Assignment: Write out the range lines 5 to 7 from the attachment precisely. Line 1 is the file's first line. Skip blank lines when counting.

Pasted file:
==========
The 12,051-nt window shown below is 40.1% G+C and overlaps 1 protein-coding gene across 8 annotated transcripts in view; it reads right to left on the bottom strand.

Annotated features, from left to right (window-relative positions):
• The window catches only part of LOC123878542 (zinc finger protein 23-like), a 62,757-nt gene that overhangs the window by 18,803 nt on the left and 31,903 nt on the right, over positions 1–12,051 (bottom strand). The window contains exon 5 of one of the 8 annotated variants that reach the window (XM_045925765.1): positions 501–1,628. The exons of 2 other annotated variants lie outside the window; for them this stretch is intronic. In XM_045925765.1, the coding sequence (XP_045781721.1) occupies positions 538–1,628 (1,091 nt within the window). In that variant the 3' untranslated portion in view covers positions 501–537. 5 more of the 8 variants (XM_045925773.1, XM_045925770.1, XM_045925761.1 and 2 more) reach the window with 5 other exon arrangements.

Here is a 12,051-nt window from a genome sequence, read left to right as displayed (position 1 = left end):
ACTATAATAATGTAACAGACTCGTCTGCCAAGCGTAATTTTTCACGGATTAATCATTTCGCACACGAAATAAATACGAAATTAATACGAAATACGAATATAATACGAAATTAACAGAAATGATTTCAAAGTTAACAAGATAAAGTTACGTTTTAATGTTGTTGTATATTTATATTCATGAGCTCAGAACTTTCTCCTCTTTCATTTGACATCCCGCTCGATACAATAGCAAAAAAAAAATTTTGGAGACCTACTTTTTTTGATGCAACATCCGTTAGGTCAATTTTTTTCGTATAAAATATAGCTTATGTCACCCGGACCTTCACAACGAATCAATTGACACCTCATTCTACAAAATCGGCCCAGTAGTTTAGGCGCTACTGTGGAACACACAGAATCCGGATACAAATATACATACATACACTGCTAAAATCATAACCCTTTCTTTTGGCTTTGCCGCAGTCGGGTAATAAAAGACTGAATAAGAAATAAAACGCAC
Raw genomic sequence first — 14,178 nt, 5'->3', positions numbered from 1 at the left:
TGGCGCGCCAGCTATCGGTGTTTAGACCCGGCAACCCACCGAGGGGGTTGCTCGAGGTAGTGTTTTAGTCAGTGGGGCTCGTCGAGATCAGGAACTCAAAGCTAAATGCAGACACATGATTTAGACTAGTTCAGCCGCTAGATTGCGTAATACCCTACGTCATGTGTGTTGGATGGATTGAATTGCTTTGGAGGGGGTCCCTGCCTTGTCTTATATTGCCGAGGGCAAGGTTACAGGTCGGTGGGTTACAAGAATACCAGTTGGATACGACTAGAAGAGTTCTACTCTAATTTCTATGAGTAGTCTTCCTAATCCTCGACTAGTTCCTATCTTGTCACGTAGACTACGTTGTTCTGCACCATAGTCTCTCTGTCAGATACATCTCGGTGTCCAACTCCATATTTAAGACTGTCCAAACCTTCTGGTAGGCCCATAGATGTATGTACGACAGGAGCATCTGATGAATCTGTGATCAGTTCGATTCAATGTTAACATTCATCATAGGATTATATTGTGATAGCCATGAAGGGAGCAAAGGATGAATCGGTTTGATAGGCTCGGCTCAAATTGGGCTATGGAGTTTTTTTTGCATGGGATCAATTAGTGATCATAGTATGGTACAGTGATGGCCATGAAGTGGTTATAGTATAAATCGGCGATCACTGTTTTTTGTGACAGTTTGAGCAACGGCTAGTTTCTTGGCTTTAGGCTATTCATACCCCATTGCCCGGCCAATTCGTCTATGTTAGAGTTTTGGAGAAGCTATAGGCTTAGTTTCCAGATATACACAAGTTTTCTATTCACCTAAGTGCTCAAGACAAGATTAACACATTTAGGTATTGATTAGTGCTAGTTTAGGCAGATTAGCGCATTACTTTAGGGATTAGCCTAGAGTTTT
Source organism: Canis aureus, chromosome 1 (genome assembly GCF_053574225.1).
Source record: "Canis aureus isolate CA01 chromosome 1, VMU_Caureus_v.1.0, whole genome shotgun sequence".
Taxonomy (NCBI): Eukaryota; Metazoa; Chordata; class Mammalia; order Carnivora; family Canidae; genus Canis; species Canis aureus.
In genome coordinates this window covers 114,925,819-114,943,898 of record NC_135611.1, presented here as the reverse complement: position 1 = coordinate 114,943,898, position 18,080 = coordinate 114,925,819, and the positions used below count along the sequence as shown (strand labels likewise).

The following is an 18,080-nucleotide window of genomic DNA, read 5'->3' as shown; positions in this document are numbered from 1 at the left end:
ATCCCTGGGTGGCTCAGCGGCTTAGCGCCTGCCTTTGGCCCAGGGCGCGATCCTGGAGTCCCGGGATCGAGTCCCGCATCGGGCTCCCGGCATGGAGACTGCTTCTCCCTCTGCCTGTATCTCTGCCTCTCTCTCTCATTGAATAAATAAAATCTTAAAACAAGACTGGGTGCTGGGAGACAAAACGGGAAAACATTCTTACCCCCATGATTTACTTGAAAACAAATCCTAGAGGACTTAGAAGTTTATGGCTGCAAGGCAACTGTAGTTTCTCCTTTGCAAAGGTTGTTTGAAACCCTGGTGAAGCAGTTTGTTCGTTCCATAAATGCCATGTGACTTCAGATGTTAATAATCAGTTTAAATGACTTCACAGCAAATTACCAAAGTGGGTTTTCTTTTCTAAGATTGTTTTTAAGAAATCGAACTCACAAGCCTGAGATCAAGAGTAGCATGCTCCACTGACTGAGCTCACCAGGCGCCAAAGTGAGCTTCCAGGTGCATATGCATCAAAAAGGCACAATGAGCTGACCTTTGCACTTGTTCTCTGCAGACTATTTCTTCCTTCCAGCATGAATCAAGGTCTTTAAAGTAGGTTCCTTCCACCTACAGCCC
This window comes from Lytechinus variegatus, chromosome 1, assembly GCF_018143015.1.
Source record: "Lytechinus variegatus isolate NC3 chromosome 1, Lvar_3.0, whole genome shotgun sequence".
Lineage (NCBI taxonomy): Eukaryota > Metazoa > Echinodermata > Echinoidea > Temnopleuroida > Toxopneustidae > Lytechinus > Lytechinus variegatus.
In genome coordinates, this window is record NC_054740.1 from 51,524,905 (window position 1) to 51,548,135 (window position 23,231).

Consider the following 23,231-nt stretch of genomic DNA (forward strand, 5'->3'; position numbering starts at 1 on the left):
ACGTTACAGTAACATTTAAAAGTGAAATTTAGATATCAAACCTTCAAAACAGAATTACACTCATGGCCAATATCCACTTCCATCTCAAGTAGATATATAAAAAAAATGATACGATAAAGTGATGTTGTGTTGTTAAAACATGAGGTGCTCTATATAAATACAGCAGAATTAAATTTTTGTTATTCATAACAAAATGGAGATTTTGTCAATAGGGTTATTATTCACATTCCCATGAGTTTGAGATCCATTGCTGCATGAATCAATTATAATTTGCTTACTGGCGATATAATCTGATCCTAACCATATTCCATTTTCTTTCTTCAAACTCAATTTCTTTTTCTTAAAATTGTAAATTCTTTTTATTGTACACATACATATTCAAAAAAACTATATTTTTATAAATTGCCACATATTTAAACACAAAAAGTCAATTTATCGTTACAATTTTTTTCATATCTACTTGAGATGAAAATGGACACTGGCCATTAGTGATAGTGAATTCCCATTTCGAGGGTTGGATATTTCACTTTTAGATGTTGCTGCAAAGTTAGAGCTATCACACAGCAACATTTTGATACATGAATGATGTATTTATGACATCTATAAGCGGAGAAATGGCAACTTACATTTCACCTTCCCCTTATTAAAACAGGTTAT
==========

ACTATAATAATGTAACAGACTCGTCTGCCAAGCGTAATTTTTCACGGATTAATCATTTCGCACACGAAATAAATACGAAATTAATACGAAATACGAATATAATACGAAATTAACAGAAATGATTTCAAAGTTAACAAGATAAAGTTACGTTTTAATGTTGTTGTATATTTATATTCATGAGCTCAGAACTTTCTCCTCTTTCATTTGACATCCCGCTCGATACAATAGCAAAAAAAAAATTTTGGAGACCTACTTTTTTTGATGCAACATCCGTTAGGTCAATTTTTTTCGTATAAAATATAGCTTATGTCACCCGGACCTTCACAACGAATCAATTGACACCTCATTCTACAAAATCGGCCCAGTAGTTTAGGCGCTACTGTGGAACACACAGAATCCGGATACAAATATACATACATACACTGCTAAAATCATAACCCTTTCTTTTGGCTTTGCCGCAGTCGGGTAATAAAAGACTGAATAAGAAATAAAACGCAC
Raw genomic sequence first — 14,178 nt, 5'->3', positions numbered from 1 at the left:
TGGCGCGCCAGCTATCGGTGTTTAGACCCGGCAACCCACCGAGGGGGTTGCTCGAGGTAGTGTTTTAGTCAGTGGGGCTCGTCGAGATCAGGAACTCAAAGCTAAATGCAGACACATGATTTAGACTAGTTCAGCCGCTAGATTGCGTAATACCCTACGTCATGTGTGTTGGATGGATTGAATTGCTTTGGAGGGGGTCCCTGCCTTGTCTTATATTGCCGAGGGCAAGGTTACAGGTCGGTGGGTTACAAGAATACCAGTTGGATACGACTAGAAGAGTTCTACTCTAATTTCTATGAGTAGTCTTCCTAATCCTCGACTAGTTCCTATCTTGTCACGTAGACTACGTTGTTCTGCACCATAGTCTCTCTGTCAGATACATCTCGGTGTCCAACTCCATATTTAAGACTGTCCAAACCTTCTGGTAGGCCCATAGATGTATGTACGACAGGAGCATCTGATGAATCTGTGATCAGTTCGATTCAATGTTAACATTCATCATAGGATTATATTGTGATAGCCATGAAGGGAGCAAAGGATGAATCGGTTTGATAGGCTCGGCTCAAATTGGGCTATGGAGTTTTTTTTGCATGGGATCAATTAGTGATCATAGTATGGTACAGTGATGGCCATGAAGTGGTTATAGTATAAATCGGCGATCACTGTTTTTTGTGACAGTTTGAGCAACGGCTAGTTTCTTGGCTTTAGGCTATTCATACCCCATTGCCCGGCCAATTCGTCTATGTTAGAGTTTTGGAGAAGCTATAGGCTTAGTTTCCAGATATACACAAGTTTTCTATTCACCTAAGTGCTCAAGACAAGATTAACACATTTAGGTATTGATTAGTGCTAGTTTAGGCAGATTAGCGCATTACTTTAGGGATTAGCCTAGAGTTTT